Virginia is listed is among states with the worst policies to prevent and reduce tobacco use, according to the American Lung Association’s 21st annual “State of Tobacco Control” report, released today.
The state earned mostly failing grades on this year’s report but does receive a thumbs up for providing comprehensive coverage for all tobacco cessation medications and types of counseling with minimal barriers to Medicaid enrollees in 2022.
The “State of Tobacco Control” report evaluates state and federal policies on actions taken to eliminate tobacco use and recommends proven-effective tobacco control laws and policies to save lives. Tobacco use remains the leading cause of preventable death and disease in America and takes the lives of 10,310 Virginia residents each year.
“Virginia lags behind when it comes to tobacco control policies, and as a result, we have adult smoking rates at 12.4 percent and a higher than national average high school tobacco use rate of 22.5 percent,” said Aleks Casper, Director of Advocacy at the American Lung Association in Virginia. “This gives us an important opportunity to improve the health of the Commonwealth through a proven and comprehensive approach which include policies, such as requiring tobacco retailers to obtain a license, tobacco taxes and repealing the tobacco surcharge in healthcare premiums to increase access tobacco cessation services.”
The “State of Tobacco Control” report grades states and the District of Columbia in five areas that have been proven to prevent and reduce tobacco use and save lives.
In the 2023 report, Virginia received the following grades:
- Funding for state tobacco prevention programs – Grade F
- Strength of smokefree workplace laws – Grade F
- Level of state tobacco taxes – Grade F
- Coverage and access to services to quit tobacco – Grade D
- Ending the sale of all flavored tobacco products – Grade F
This year’s report noted the need for Virginia policymakers to focus on:
- One of the most effective ways to reduce tobacco use, not only among low-income individuals but also for youth, is to significantly increase the tax on all tobacco products and create parity among products. Virginia’s tobacco taxes are one of the lowest in the nation and should be addressed as part of a comprehensive plan to address tobacco use.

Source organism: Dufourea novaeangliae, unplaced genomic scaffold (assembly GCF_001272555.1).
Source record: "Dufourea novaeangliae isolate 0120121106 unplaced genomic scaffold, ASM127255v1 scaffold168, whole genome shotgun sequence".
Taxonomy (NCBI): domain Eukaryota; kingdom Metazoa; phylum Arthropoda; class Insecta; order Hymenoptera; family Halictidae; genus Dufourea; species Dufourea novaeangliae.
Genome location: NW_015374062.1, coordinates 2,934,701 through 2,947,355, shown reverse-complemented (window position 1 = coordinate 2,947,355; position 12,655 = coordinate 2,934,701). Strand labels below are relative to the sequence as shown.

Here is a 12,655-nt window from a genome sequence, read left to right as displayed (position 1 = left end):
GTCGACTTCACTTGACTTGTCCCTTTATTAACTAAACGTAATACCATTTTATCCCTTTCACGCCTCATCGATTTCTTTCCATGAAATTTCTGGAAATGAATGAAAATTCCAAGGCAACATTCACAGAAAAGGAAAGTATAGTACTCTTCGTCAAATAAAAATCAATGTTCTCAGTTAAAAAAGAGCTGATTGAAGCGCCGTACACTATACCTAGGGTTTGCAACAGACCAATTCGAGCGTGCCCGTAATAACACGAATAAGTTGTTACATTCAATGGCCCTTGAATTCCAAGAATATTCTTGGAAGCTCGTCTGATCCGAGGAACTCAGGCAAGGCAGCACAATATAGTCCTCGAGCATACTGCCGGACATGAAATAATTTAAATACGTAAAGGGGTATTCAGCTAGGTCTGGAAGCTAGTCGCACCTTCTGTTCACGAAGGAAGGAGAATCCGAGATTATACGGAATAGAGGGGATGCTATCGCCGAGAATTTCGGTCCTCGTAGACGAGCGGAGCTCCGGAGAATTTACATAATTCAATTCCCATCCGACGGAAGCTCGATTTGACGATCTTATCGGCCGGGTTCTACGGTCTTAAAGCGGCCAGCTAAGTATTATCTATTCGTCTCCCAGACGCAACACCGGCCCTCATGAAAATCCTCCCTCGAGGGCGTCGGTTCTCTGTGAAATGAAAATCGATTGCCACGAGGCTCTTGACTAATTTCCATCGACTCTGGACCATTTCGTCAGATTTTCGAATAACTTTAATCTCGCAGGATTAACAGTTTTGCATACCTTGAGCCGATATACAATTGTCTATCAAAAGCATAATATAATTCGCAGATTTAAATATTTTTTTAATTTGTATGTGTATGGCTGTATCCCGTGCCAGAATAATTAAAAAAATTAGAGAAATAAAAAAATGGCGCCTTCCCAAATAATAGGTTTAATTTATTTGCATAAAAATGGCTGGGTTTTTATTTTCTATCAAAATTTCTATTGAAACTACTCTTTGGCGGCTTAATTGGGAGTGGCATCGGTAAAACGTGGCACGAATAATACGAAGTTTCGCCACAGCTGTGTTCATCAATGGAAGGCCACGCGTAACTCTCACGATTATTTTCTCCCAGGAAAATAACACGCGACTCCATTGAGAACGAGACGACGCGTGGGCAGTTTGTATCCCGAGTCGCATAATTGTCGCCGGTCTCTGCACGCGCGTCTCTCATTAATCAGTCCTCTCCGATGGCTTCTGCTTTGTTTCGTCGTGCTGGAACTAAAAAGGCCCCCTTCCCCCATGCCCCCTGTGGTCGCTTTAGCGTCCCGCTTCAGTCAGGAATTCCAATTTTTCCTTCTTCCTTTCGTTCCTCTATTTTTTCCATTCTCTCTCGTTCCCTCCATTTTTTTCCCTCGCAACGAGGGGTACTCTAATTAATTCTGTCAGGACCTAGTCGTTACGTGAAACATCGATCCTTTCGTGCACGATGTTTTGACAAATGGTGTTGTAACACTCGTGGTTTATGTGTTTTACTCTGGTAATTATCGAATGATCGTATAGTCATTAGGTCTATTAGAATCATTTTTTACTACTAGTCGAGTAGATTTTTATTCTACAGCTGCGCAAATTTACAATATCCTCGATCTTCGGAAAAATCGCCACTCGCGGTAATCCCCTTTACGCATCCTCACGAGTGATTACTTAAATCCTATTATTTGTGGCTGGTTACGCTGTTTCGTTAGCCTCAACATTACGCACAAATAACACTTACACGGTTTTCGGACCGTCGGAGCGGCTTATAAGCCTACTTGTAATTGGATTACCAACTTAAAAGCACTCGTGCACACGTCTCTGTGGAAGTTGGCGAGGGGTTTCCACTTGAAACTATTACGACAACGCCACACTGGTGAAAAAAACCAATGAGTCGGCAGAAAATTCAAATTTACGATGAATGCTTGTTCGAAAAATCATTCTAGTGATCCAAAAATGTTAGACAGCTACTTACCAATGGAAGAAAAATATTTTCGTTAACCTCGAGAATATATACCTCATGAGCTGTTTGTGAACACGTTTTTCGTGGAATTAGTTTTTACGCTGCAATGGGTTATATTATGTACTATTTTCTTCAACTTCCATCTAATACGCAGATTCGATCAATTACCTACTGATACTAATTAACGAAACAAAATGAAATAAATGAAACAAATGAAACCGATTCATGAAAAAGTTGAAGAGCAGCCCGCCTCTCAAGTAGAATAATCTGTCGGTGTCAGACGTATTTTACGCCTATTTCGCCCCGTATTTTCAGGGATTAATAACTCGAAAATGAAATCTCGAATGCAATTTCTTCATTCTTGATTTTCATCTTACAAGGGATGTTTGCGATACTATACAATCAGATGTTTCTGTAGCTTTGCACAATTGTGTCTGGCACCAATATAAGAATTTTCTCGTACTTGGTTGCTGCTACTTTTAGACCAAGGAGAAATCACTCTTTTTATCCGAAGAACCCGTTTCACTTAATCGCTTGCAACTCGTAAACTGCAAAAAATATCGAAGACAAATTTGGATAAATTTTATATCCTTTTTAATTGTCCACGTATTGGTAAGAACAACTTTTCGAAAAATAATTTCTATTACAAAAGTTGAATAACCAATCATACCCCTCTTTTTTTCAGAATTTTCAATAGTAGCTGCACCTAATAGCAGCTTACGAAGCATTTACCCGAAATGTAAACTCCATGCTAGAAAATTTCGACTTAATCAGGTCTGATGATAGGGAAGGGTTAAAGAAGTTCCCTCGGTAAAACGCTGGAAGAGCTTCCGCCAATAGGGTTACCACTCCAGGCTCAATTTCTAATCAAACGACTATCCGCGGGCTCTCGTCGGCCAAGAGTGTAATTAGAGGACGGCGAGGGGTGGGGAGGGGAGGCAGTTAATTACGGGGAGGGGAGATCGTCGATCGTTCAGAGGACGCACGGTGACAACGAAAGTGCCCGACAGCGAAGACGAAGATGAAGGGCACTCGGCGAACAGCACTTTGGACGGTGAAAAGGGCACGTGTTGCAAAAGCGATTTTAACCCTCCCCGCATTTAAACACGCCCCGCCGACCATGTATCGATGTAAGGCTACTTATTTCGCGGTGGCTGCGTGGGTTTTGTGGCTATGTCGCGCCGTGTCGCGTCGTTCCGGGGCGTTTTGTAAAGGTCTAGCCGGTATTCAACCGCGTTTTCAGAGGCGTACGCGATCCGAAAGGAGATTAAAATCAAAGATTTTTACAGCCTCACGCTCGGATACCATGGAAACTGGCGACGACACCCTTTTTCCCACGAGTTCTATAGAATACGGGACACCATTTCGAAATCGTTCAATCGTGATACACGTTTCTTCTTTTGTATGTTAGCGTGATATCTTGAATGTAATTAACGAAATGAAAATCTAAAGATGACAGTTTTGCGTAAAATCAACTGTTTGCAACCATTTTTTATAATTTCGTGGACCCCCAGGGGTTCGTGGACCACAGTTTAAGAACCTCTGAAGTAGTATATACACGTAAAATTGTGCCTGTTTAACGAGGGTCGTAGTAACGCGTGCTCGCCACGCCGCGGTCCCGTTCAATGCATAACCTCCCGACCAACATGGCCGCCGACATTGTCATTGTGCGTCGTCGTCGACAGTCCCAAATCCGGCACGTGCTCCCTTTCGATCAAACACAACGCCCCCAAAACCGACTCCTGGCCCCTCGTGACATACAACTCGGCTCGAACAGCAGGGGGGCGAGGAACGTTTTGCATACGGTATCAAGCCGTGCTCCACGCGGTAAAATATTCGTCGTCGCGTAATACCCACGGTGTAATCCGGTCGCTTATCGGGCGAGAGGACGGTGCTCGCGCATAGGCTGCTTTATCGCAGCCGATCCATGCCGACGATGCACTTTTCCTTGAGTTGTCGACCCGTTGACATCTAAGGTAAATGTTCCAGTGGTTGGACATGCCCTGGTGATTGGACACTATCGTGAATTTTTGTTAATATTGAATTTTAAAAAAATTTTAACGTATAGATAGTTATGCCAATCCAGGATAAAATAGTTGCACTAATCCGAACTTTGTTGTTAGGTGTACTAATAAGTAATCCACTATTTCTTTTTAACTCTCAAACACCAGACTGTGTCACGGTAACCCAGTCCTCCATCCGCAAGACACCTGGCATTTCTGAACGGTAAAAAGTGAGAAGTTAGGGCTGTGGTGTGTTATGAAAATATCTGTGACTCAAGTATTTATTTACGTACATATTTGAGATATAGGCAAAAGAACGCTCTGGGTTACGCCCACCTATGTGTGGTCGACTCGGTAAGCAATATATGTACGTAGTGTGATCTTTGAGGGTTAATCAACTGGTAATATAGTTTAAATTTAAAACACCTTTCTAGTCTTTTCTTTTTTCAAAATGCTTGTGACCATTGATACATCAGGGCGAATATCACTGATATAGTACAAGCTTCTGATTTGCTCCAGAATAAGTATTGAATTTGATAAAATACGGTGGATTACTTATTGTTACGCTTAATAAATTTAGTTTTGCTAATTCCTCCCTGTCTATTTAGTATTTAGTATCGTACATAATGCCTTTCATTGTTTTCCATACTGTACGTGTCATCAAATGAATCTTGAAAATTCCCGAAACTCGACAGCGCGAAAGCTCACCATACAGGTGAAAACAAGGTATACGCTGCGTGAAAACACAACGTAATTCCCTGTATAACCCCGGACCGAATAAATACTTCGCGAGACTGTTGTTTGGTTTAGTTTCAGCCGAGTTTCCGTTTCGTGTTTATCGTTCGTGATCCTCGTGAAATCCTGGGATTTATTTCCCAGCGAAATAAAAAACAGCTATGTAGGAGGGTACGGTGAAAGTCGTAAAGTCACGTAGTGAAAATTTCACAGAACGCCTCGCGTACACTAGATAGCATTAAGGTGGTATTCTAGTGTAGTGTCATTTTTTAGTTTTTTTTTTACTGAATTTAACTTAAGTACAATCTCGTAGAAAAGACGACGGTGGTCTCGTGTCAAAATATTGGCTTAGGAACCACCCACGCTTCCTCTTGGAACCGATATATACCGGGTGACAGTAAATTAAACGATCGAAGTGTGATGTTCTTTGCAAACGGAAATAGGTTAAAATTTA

- Lawmakers should not permit any roll backs or decreases in rates on specific products as tobacco taxes are critical to reducing tobacco use in the Commonwealth.
- Licensing of tobacco retailers in the Commonwealth. The Lung Association urges the Commonwealth to require tobacco product retailers to obtain a license for a comprehensive tobacco retail license program with annual renewal of the license, graduated penalties for violations including suspension and revocation provisions and required retailer education.
- Funding for tobacco prevention and quit smoking programs. An investment in prevention is especially important given the ongoing youth vaping epidemic. Despite receiving $425.3 million from tobacco settlement payments and tobacco taxes, Virginia only funds tobacco control efforts at 15 percent of the level recommended by the Centers for Disease Control and Prevention. The Lung Association believes the tobacco settlement funds should be used to support the health of our communities, and to prevent tobacco use and help people quit, and not switch to e-cigarettes. These programs are also critical for helping to end tobacco-related health disparities.
Federal grades overview
The report also grades the federal government on their efforts to eliminate tobacco use. This year, there were new steps taken by the government to prevent and reduce tobacco use, including proposed rules to end the sale of menthol cigarettes and flavored cigars, Congress passing a law requiring the FDA to regulate tobacco products made with synthetic nicotine, and increased federal enforcement of the Tobacco Control Act.
As a result of these steps forward, the federal government’s grade for “Federal Regulation of Tobacco Products” improved from a “D” grade last year, to a “C” grade in the 2023 report.
The 2023 “State of Tobacco Control” report grades the federal government in five areas:
- Federal government regulation of tobacco products – Grade C
- Federal coverage of quit smoking treatments – Grade D
- Level of federal tobacco taxes – Grade F
- Federal mass media campaigns to prevent and reduce tobacco use – Grade A
- Federal minimum age of sale for tobacco products to 21 – Incomplete
The FDA is overdue in publishing the final Tobacco 21 regulations as required by statute, which is why it earns an “incomplete.”
To learn more about this year’s “State of Tobacco Control” grades and take action, visit Lung.org/sotc.